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Factorising Confusion

Factorising can be a very useful and powerful technique, but it's possible to make mistakes which can lead to confusion.

2 + 2 = 5

Start with a number, say –20, and make an equation by letting it equal itself, then rearrange each side.

–20 = –20

16 – 36 = 25 – 45

42 – 4 x 9 = 52 – 5 x 9

(2 + 2)2 – (2 + 2) x 9 = 52 – 5 x 9

Add 81/4 to both sides.

(2 + 2)2 – (2 + 2) x 9 + 81/4 = 52 – 5 x 9 + 81/4

Each side is now a perfect square, so can be factorised. We'll take several steps to rearrange it so it's easier to recognise as a perfect square.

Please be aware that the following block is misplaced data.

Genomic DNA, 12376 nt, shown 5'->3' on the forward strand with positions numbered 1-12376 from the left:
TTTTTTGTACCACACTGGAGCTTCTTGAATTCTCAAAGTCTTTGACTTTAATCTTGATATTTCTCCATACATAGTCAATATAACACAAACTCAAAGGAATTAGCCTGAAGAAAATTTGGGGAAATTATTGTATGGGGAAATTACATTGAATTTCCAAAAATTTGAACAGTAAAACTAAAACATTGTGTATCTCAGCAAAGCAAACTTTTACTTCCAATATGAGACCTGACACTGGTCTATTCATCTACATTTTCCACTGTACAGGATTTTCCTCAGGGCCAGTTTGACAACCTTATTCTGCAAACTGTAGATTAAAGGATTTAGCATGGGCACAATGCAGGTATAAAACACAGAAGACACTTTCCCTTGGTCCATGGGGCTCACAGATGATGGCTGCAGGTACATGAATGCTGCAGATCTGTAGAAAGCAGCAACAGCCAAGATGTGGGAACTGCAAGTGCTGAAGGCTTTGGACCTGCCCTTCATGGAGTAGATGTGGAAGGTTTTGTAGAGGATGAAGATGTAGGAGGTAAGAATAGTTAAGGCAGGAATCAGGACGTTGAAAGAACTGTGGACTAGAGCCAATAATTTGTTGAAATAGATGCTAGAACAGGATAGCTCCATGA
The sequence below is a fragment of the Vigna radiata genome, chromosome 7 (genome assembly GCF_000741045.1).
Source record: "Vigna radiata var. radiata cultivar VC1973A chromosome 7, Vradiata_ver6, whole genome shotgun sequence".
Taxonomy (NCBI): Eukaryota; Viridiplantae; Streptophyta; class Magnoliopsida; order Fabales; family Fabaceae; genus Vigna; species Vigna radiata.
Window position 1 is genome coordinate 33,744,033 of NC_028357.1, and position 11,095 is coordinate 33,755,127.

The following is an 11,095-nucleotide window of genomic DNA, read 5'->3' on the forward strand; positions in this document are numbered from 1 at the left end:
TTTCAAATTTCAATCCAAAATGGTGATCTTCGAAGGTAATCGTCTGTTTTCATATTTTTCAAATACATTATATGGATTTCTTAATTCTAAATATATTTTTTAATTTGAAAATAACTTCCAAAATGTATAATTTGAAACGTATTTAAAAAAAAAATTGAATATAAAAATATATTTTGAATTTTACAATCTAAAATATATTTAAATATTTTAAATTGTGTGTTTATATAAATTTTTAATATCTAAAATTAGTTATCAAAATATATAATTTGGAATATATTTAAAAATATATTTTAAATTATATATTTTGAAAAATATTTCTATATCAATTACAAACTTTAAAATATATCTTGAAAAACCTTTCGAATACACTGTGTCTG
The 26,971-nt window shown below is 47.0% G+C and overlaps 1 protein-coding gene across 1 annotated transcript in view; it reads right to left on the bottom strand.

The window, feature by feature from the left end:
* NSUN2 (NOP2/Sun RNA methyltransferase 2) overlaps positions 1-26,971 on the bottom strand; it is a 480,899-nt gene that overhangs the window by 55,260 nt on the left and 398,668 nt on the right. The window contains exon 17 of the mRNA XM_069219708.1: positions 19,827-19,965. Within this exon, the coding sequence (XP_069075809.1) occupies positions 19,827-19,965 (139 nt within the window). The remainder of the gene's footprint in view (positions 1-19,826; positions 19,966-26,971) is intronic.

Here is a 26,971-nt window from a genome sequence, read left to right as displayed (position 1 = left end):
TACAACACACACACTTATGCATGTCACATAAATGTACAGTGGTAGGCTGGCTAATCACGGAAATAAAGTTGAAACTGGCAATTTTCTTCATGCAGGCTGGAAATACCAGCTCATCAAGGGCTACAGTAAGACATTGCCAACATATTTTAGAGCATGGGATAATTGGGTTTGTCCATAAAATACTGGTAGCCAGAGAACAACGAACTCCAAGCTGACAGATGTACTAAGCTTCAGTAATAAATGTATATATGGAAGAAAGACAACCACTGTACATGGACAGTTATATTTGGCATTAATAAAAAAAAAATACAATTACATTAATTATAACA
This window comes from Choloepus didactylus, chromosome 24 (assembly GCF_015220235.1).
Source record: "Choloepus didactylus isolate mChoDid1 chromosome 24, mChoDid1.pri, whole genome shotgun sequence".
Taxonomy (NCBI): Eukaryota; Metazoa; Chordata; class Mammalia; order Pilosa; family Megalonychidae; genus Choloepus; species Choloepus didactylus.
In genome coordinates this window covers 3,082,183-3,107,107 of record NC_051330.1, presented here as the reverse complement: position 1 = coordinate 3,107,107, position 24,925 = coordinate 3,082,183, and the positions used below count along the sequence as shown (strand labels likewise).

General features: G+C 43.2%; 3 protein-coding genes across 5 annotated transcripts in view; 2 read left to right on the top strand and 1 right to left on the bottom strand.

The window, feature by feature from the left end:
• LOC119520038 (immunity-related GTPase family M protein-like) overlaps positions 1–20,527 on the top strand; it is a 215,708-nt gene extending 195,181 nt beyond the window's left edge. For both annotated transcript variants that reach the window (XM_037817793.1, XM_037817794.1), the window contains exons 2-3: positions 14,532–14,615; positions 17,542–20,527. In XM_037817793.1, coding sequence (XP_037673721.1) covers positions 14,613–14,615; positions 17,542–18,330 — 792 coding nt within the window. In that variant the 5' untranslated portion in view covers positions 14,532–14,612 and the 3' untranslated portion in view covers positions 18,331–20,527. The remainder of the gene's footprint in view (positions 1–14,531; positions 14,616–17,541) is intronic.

(2 + 2)2 – (2 + 2) x 9 + / = 52 – 5 x 9 + /

(2 + 2)2 – (2 + 2) x 9 + (9/2)2 = 52 – 5 x 9 + (9/2)2

(2 + 2)2 – 2 x (2 + 2) x 9/2 + (9/2)2 = 52 – 2 x 5 x 9/2 + (9/2)2

This is easier to see how it can factorise, because each side is in the form a2 + 2ab + b2.

((2 + 2) – 9/2)2 = (5 – 9/2)2

From there, we just need to take the square root of each side and cancel the common term.

(2 + 2) – 9/2 = 5 – 9/2

2 + 2 = 5

What went wrong? This error is not something that just happens in factorising. It's a good example of what can happen when we're not paying attention.

Hint (highlight to read):

If you have trouble spotting the point at which the maths stopped making sense, try evaluating each line. What happens when we square a negative number?